Early on the morning of Sunday, 11 June 1972, I was assigned to fly a MiG combat air patrol (CAP) mission from the aircraft carrier USS Coral Sea (CVA-43) as wingman for the commanding officer of Fighter Squadron (VF) 51. Not long before, I had been placed “in hack,” which resulted in temporary suspension of my flight leader qualifications. I was ordered to fly only as a wingman with the skipper, executive officer, maintenance officer, or operations officer, but, on a positive note, I got some great missions flying with the “heavies.” (I had flown a Phantom without a radar-intercept officer or wingman from NAS Cubi Point, Philippines, to the Coral Sea. As I was handing out mail in the squadron ready room, the ship’s captain asked my skipper why I had landed single-seat. Thus busted, I was sent to my room.)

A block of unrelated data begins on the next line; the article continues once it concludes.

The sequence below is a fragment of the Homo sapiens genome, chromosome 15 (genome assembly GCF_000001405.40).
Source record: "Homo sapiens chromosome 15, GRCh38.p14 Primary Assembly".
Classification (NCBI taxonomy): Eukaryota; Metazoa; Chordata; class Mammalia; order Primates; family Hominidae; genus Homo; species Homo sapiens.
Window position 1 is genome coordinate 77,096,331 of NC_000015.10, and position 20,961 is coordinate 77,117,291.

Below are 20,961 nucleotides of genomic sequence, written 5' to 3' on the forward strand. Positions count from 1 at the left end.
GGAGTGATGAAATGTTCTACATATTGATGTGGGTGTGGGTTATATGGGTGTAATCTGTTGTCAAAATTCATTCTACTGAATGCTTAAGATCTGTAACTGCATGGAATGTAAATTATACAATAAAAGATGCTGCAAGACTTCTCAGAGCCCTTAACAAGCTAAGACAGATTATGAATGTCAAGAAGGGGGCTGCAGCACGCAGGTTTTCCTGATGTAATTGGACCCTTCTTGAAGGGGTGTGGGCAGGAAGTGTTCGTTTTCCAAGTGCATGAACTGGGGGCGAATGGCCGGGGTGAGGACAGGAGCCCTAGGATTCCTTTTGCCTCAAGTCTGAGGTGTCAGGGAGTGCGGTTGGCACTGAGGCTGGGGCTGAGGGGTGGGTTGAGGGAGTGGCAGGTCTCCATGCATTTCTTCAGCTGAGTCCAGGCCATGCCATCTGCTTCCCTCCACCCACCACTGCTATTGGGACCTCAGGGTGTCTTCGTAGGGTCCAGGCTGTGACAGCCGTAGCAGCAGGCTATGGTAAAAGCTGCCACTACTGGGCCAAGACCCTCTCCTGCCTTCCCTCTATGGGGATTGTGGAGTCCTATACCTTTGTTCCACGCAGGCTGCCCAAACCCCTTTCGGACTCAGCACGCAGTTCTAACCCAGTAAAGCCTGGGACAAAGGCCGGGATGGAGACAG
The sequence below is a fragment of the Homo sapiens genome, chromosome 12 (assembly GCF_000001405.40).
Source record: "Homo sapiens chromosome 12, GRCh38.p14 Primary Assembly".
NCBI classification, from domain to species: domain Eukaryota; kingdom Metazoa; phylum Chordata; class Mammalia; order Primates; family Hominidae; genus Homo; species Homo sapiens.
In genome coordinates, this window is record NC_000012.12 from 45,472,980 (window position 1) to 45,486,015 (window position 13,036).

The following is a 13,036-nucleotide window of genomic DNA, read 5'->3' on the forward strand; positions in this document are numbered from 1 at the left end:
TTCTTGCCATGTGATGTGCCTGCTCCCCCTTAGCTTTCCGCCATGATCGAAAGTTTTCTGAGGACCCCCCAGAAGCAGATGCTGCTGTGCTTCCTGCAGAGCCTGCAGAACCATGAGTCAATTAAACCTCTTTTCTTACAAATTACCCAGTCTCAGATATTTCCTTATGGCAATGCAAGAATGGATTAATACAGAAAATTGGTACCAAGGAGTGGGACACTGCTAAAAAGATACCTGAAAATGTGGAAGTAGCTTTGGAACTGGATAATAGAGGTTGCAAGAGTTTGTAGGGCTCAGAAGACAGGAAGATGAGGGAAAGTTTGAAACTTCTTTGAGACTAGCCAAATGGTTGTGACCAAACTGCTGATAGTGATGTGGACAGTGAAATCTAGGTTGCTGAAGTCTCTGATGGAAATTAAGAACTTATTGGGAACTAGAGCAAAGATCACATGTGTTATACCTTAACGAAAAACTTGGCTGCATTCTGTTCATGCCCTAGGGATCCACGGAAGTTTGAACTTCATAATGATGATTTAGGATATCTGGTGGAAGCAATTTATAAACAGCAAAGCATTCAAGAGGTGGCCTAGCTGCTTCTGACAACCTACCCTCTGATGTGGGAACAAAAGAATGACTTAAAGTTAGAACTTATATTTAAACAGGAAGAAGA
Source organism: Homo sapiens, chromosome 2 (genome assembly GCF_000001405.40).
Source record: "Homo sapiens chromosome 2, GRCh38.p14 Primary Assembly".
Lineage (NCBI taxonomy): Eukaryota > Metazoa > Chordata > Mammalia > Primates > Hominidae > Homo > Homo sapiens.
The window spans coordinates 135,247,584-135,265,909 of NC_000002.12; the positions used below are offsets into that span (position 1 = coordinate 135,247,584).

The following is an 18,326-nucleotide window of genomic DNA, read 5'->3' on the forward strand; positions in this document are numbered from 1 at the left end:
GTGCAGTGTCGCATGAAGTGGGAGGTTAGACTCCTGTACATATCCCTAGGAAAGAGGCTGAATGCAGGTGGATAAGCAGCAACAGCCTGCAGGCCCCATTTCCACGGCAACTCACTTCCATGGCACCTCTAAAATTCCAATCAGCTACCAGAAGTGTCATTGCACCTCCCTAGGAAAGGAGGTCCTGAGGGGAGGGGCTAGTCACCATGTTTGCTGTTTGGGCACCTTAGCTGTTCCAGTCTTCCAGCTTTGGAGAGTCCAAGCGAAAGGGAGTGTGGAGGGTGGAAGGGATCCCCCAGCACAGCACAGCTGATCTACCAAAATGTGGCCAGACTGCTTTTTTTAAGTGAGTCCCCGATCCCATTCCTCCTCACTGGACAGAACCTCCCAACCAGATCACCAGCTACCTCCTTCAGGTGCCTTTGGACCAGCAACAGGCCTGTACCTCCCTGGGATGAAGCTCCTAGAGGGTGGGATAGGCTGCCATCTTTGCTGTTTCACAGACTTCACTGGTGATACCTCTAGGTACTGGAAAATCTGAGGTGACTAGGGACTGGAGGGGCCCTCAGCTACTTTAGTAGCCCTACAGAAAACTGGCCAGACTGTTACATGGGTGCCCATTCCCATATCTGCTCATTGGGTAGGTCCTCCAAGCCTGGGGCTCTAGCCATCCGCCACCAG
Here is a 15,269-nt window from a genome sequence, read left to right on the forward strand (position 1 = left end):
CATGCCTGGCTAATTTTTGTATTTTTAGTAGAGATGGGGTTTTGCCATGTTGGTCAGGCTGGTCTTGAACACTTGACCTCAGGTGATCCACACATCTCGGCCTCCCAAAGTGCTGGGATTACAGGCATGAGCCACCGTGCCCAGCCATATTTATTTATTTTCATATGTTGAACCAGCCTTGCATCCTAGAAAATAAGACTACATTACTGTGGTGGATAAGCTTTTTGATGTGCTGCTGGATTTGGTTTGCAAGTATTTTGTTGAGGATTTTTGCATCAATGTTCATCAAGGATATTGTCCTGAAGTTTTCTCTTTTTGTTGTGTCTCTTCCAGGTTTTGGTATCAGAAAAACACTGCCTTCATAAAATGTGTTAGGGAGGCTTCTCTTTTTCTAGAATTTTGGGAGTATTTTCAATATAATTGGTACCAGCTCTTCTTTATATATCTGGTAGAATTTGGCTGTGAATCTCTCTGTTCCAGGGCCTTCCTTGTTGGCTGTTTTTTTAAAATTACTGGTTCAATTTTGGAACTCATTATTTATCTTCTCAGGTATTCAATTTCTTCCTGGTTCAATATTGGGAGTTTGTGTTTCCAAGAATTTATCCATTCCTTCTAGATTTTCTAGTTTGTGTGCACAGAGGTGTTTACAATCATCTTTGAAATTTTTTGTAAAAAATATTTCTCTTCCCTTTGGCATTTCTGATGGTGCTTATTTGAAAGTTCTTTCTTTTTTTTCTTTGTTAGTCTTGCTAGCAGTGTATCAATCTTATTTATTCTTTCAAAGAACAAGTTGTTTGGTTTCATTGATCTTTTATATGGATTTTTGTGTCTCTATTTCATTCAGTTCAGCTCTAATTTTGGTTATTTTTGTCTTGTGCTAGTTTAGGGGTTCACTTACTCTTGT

Naval combat pilots had to think fast and fire faster during intense fire fights over Vietnam.
By Rear Admiral Winston W. “Mad Dog” Copeland, U.S. Navy (Retired)